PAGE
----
“It’s not the most romantic idea in the world, but it is an effective way to remember when to start taking your spring allergy medications,” says allergist Kathleen May, MD, president of the American College of Allergy, Asthma and Immunology (ACCAI). “And although spring allergies aren’t necessarily top of mind in February, climate change means that temperatures are rising, and allergy symptoms occur earlier in the year. In southern regions of the United States, allergies often start at the end of January.”
Following are six additional suggestions from ACAAI to bring spring allergy and asthma symptoms under control:
- Do you know your allergy triggers? – Although allergy symptoms can look a lot alike – sneezing, sniffling, coughing, and red, itchy eyes – not everyone is allergic to the same things. The bottom line is that seasonal allergies can look different for different people. A visit to the allergist can help you identify which things are making you sneeze and cough. Depending on where you live, spring allergies can start as early as January. If over-the-counter medicines aren’t helping, talk to your allergist. They can prescribe effective medications for symptom control.
- What not to test for when testing for nasal allergies – Sometimes, patients who are being tested for allergic rhinitis (hay fever) get tested for food allergies. ACAAI recommends that food allergy testing should not be performed in the routine evaluation of allergic rhinitis because food allergies do not cause nasal symptoms. Occasionally patients have food-pollen cross reactivity. So, what should you be tested for? Hay fever testing should include sensitivity to pets, dust mites, trees, grasses, weeds, and mold as they are the most likely triggers for nasal allergies.
- Intranasal corticosteroids are effective – Intranasal corticosteroids (fluticasone, mometasone, budesonide, triamcinolone) are the most effective treatment if you suffer from persistent allergy symptoms, especially if they are interfering with your quality of life. They are also safe, and may even help control the symptoms that accompany eye allergies.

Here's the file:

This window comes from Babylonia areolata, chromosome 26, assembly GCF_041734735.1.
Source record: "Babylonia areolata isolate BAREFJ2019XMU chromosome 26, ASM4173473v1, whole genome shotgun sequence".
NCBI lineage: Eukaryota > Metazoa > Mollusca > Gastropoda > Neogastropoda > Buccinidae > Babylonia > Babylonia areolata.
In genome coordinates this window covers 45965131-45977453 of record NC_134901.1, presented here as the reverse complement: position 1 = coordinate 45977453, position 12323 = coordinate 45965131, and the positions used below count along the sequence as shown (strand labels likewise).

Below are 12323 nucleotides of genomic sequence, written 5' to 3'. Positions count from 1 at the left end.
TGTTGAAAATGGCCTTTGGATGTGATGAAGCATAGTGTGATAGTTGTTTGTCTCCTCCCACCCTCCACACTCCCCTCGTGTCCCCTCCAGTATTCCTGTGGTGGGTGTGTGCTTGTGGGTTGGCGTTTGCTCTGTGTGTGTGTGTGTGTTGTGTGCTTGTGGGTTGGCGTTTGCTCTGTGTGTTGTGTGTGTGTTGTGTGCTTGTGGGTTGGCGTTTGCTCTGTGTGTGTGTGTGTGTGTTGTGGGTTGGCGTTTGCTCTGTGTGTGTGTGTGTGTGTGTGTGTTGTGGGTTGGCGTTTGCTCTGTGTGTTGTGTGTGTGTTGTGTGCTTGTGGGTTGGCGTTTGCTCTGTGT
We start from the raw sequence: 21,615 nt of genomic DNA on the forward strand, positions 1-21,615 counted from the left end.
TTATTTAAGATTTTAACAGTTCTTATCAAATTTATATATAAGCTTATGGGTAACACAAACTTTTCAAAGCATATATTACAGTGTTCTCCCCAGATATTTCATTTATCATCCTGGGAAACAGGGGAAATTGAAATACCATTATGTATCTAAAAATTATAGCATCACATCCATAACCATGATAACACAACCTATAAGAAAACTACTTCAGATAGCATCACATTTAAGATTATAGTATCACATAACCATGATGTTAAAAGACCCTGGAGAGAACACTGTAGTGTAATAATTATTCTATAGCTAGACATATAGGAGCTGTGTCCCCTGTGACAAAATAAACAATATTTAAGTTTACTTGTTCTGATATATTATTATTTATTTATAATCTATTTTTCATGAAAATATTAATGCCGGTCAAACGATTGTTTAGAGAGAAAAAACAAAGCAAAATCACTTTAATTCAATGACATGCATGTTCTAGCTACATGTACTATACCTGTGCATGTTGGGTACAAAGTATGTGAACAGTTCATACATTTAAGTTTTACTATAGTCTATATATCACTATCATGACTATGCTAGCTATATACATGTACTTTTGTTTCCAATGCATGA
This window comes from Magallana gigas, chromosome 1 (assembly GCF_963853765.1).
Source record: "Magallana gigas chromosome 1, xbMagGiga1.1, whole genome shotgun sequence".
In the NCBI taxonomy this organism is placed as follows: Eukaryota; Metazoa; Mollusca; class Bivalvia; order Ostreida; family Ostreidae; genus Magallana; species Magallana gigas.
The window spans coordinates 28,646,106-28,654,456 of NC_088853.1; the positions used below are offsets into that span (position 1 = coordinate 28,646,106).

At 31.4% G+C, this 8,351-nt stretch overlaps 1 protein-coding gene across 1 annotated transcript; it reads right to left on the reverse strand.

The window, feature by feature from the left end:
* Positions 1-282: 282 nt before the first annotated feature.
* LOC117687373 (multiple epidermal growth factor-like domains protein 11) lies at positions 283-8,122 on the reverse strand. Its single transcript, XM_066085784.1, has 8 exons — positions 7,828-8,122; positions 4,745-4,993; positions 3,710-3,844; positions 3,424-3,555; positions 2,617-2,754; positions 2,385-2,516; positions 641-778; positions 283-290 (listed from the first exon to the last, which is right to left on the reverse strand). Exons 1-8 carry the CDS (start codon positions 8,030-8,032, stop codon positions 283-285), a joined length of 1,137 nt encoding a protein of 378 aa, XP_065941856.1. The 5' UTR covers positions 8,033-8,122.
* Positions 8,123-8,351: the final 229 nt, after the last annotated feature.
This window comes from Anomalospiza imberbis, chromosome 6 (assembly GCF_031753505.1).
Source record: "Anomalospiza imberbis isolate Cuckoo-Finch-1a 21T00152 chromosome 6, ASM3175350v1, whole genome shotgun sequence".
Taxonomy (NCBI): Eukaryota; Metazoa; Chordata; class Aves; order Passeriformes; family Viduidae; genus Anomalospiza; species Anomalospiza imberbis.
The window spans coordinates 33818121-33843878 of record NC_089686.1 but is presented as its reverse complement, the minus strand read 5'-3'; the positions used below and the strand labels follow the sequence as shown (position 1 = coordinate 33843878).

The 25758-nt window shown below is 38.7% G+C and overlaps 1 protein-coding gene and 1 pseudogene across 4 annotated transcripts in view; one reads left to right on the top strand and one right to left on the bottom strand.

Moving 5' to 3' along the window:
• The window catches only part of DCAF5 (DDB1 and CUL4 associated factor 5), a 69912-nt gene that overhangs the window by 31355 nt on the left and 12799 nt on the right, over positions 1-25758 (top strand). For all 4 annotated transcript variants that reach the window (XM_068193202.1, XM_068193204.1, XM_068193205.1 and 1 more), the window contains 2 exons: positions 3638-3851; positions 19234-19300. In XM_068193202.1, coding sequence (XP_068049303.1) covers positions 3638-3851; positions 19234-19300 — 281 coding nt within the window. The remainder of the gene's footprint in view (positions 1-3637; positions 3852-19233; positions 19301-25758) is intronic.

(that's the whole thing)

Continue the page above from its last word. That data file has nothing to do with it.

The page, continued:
- Some medications have side effects – If you’ve used pseudoephedrine for your allergies in the past and found it to be effective, you may know it has side effects. Pseudoephedrine is effective at clearing up congestion, particularly stuffy noses, but is the main ingredient is methamphetamine, or “meth.” Pseudoephedrine has side effects including insomnia, loss of appetite, irritability, and heart palpitations, and should not be taken if you are pregnant. It is only available by prescription or by specially requesting it from a pharmacist, depending on what state you are in.
- Steer clear of first-generation antihistamines – If you plan to take an oral medication to treat your hay fever, think twice before using first generation antihistamines such as diphenhydramine (Benadryl) and chlorpheniramine (ChlorTrimeton). They can cause drowsiness and symptoms like dry mouth, dry eyes, and constipation. Look for non-sedating treatments like cetirizine, levocetirizine, fexofenadine, loratadine or desloratadine instead.
- Consider an old (effective) standby – One of the oldest — and still best — methods to target your allergens is immunotherapy. Allergists are trained to identify your allergies and provide a personal treatment plan. Immunotherapy in the form of allergy shots or tablets is designed to target your exact triggers. It can greatly reduce the severity of your symptoms and can also prevent the development of asthma in some children with seasonal allergies. Talk to your allergist about which form of immunotherapy is right for you.
If you are suffering with nasal allergy symptoms and your regular treatments aren’t working, it’s time to see a board-certified allergist. They are specially trained to help you take control of your allergies and asthma, so you can live the life you want. Find an allergist in your area with the ACAAI allergist locator.
The ACAAI is a professional medical organization of more than 6,000 allergists-immunologists and allied health professionals, headquartered in Arlington Heights, Ill. The College fosters a culture of collaboration and congeniality in which its members work together and with others toward the common goals of patient care, education, advocacy, and research. ACAAI allergists are board-certified physicians trained to diagnose allergies and asthma, administer immunotherapy, and provide patients with the best treatment outcomes. For more information and to find relief, visit AllergyandAsthmaRelief.org. Join us on Facebook, Pinterest and Twitter.